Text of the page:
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Something scary coming to a personnel department near you - soon...

Although generally an admirer of most things American, we do have a tendency to pick up on the more ghastly developments in management and workplace 'thought', and this snippet from the New York Times (30/4/6) suggests to me that terrible things will be coming our way ere long:

"Go to human resources for advice before you ask a co-worker out. The office can update you on company policy regarding dating and give you tips on how to avoid having your interest be interpreted as harassment. If you are looking to date your boss, registering the relationship upfront may make him or her more comfortable about accepting your advances. ''It helps if you can say, 'I told H.R. that I initiated this, so you don't have to worry about harassment charges if things don't work out,' '' Mr. Ferrazzi said.

Do an emotional prenuptial agreement. If your company won't let married people work together, decide in advance which one will resign if you wed. And decide how you'll handle working together if you break up. ''Every business plan needs an exit strategy,'' Mr. Ferrazzi said.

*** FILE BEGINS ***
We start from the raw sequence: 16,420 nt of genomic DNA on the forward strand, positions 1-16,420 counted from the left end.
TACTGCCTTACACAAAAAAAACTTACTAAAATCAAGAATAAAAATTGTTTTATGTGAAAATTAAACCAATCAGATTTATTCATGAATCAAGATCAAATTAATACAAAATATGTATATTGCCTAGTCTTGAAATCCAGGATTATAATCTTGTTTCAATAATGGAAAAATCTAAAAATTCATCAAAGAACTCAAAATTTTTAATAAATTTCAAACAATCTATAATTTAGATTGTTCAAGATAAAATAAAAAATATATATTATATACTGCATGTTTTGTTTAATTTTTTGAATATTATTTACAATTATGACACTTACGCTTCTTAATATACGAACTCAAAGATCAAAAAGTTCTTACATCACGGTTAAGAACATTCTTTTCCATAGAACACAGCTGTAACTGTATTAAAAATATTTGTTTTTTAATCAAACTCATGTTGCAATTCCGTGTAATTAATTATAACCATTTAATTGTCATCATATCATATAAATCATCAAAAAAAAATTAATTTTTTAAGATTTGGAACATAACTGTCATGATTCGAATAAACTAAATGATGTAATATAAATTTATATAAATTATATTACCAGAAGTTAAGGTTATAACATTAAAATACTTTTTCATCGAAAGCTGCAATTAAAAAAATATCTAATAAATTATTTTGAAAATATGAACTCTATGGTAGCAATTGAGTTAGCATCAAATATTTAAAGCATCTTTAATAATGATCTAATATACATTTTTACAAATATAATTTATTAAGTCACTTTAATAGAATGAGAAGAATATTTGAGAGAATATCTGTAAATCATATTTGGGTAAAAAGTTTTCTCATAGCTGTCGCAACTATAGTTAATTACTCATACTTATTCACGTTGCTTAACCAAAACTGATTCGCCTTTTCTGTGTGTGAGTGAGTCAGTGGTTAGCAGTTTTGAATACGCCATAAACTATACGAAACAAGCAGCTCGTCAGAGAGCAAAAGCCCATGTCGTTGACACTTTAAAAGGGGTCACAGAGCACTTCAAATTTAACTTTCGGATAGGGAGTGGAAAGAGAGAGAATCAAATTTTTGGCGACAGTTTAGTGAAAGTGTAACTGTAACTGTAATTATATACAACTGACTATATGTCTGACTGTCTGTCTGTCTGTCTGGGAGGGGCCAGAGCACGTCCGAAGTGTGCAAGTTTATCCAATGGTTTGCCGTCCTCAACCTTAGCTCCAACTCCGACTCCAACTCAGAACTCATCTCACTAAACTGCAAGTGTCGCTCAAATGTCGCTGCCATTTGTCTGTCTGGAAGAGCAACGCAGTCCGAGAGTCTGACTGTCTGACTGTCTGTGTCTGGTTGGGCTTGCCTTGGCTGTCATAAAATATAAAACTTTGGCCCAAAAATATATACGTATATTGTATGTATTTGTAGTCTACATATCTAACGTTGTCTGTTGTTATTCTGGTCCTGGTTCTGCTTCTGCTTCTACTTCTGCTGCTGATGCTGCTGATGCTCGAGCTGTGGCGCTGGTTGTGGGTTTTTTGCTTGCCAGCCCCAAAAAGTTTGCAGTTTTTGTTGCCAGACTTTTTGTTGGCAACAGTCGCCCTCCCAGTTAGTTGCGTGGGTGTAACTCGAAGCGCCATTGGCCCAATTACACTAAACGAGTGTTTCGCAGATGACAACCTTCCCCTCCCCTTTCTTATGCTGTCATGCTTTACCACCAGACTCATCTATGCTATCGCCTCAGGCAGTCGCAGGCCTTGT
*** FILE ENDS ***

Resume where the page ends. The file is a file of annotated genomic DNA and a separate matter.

Don't try to keep the relationship secret. You can't. So be proactive. Call a staff meeting to lay the ground rules. ''Make it clear that your boyfriend will have to work just as hard for promotions, that currying favor with your girlfriend will not curry favor with you,'' Mr. Ferrazzi said.

Realize that exclusive lovers should not be exclusive friends. Networking with colleagues is an important part of building a career. Talk freely about your love life, just as they talk of theirs. You may be surprised at how quickly the subject shifts to the boss's latest tantrum, or the home team's win. ''The more you hang out with others in the office, the less they'll focus on your courting a colleague,'' Mr. Ferrazzi said.

If you do break up, set up mechanisms to keep routine workplace disagreements from turning into perceived harassment. Before rehiring his former lover, Mr. Ferrazzi insisted that he pick an outsider who could give a second opinion, in case Mr. Ferrazzi did anything to make him feel uncomfortable. ''I was being very cautious, but these days you have to be,'' Mr. Ferrazzi said.

Know that you can't get through a breakup alone. This is no time for false pride. Ask your boss for assignments that don't involve dealing with your ex. Ask colleagues to let you vent over after-work drinks".



Be afraid, be very afraid. I'm once again grateful to be self-employed....

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